Social media has quickly become one of the best ways to help companies market their brand, generate leads, and build brand trust. With its popularity, we tend get questions from clients about how to integrate social media into their marketing strategy, and these questions often revolve around how a company should go about “doing” social media. It’s an interesting topic, as this whole concept of “doing” social media makes it sound like social media is some kind of dance they have to learn and execute precisely. It also makes it sound like every company’s approach to social media should be the same, and that’s simply not true.
There is a variety of advice out there about growing your following and gaining engagement, and we’ve heard everything from paying for bots to prescribing to follow-unfollow tactics. There seems to be this belief that social media is a game that’s played with content calendars and schedulers and you have to be active on all of them all the time (hence the bots). While it’s true that planning is the key to success, the assumption that social media is removed from the business as a whole seems to be missing the point.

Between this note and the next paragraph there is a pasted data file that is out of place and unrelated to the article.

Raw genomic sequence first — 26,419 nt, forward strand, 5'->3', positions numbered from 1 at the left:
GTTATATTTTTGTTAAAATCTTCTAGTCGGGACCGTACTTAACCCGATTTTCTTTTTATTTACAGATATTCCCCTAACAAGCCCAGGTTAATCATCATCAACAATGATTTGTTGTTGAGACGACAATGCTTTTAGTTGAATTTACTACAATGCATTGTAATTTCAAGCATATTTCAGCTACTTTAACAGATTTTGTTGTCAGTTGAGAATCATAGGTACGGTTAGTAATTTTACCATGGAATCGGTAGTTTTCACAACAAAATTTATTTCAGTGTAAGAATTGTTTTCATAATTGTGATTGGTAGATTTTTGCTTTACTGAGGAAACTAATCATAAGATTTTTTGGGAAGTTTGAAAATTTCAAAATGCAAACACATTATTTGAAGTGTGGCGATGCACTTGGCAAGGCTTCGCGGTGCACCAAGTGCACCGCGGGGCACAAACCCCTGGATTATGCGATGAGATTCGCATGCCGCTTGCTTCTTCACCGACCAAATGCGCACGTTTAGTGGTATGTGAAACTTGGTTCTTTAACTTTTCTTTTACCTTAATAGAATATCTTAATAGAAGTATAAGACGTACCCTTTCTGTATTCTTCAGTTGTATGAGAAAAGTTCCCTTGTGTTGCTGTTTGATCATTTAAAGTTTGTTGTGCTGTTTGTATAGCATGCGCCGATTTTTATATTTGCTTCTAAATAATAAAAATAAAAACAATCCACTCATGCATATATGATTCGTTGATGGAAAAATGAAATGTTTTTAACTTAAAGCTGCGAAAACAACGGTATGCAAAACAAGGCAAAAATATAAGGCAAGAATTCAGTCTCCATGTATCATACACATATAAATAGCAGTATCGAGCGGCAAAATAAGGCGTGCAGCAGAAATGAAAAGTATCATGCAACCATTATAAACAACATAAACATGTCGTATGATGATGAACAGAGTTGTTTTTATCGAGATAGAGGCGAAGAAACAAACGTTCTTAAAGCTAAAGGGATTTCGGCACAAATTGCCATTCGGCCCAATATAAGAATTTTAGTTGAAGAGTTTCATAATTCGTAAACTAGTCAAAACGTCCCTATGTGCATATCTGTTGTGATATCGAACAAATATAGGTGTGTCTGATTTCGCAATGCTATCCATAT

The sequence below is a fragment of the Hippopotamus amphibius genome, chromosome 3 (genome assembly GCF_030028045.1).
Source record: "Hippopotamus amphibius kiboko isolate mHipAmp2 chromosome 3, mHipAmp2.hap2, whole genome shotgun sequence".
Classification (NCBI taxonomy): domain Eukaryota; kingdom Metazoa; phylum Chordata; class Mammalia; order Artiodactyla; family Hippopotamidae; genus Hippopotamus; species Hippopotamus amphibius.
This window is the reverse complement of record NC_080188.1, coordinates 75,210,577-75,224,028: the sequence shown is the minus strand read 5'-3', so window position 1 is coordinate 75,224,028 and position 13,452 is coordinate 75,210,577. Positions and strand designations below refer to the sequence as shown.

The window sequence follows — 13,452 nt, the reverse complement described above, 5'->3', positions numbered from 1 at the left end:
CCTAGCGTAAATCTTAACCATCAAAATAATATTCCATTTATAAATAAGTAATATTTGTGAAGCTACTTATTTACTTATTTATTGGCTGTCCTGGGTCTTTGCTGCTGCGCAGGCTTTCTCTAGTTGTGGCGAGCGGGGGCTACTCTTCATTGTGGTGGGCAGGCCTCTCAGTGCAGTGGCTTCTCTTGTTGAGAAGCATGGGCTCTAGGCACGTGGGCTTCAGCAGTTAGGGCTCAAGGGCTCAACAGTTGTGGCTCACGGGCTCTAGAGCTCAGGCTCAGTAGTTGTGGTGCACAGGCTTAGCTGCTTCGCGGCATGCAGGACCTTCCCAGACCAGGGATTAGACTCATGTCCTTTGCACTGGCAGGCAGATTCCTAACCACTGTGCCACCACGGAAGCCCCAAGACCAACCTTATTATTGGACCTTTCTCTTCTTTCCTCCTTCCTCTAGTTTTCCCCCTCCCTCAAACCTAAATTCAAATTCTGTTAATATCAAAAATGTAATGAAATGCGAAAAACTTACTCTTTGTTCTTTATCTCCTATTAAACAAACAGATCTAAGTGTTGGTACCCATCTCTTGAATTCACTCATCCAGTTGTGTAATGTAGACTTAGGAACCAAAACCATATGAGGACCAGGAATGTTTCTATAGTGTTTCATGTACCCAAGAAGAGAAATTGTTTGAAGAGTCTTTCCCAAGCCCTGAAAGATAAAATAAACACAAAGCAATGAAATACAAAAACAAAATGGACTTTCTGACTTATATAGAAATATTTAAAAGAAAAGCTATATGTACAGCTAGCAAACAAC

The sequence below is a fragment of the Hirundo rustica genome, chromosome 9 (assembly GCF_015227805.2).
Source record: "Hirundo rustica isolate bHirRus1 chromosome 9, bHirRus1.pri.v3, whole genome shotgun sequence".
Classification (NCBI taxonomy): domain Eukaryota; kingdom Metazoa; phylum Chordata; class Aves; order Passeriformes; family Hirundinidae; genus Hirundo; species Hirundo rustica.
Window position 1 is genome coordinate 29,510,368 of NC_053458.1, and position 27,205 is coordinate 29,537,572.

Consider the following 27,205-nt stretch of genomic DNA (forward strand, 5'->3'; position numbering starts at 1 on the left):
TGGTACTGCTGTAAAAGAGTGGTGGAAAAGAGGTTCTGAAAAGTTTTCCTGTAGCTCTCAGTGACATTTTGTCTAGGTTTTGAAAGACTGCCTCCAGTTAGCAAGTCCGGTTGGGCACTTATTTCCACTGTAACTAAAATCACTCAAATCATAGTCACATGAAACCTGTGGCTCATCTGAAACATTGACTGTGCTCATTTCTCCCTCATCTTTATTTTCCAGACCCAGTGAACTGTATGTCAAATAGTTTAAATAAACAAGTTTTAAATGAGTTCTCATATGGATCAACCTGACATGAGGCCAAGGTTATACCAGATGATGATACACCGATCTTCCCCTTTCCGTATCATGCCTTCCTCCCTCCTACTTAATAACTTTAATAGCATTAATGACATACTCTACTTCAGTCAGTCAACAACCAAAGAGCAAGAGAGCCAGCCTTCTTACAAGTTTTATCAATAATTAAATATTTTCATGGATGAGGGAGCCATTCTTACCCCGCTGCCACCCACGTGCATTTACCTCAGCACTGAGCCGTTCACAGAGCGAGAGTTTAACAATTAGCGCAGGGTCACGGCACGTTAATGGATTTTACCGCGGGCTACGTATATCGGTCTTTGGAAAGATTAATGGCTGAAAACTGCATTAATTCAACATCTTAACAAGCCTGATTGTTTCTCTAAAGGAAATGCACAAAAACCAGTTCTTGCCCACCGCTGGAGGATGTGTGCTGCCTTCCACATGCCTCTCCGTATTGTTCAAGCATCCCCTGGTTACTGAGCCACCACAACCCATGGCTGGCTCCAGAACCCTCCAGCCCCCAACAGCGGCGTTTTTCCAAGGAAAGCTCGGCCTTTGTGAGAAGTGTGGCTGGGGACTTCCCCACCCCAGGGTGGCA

Social media is exactly that: a method of being social with other people that happens to be direct, instant, and online. Think of it this way, if your brand or business were a person, who would it be friends with? Instead of thinking about you as a content marketer or business owner trying to do social media for your company, think of it as you expressing in photos and words what your company thinks and feels. What kinds of things would it like? Who would it follow? What social circles would it be part of, and what would it do online?
Obviously, we’re not fans of bot usage (it’s also against some platform’s terms and conditions), nor are we fans of tactics that seem like you’re taking advantage of other people. What we would suggest is to pick one or two social media platforms to start with and build genuine connections with people online. Follow people and brands that would get along with your brand. Like and share content that you are inspired by, or think that likeminded business would find interesting. Lastly, be helpful. Comment on things in an effort to be a solution, rather than push a product. Start to genuinely engage with others, and you’ll find that “doing” social media is less about “doing” social so much as it is about being social.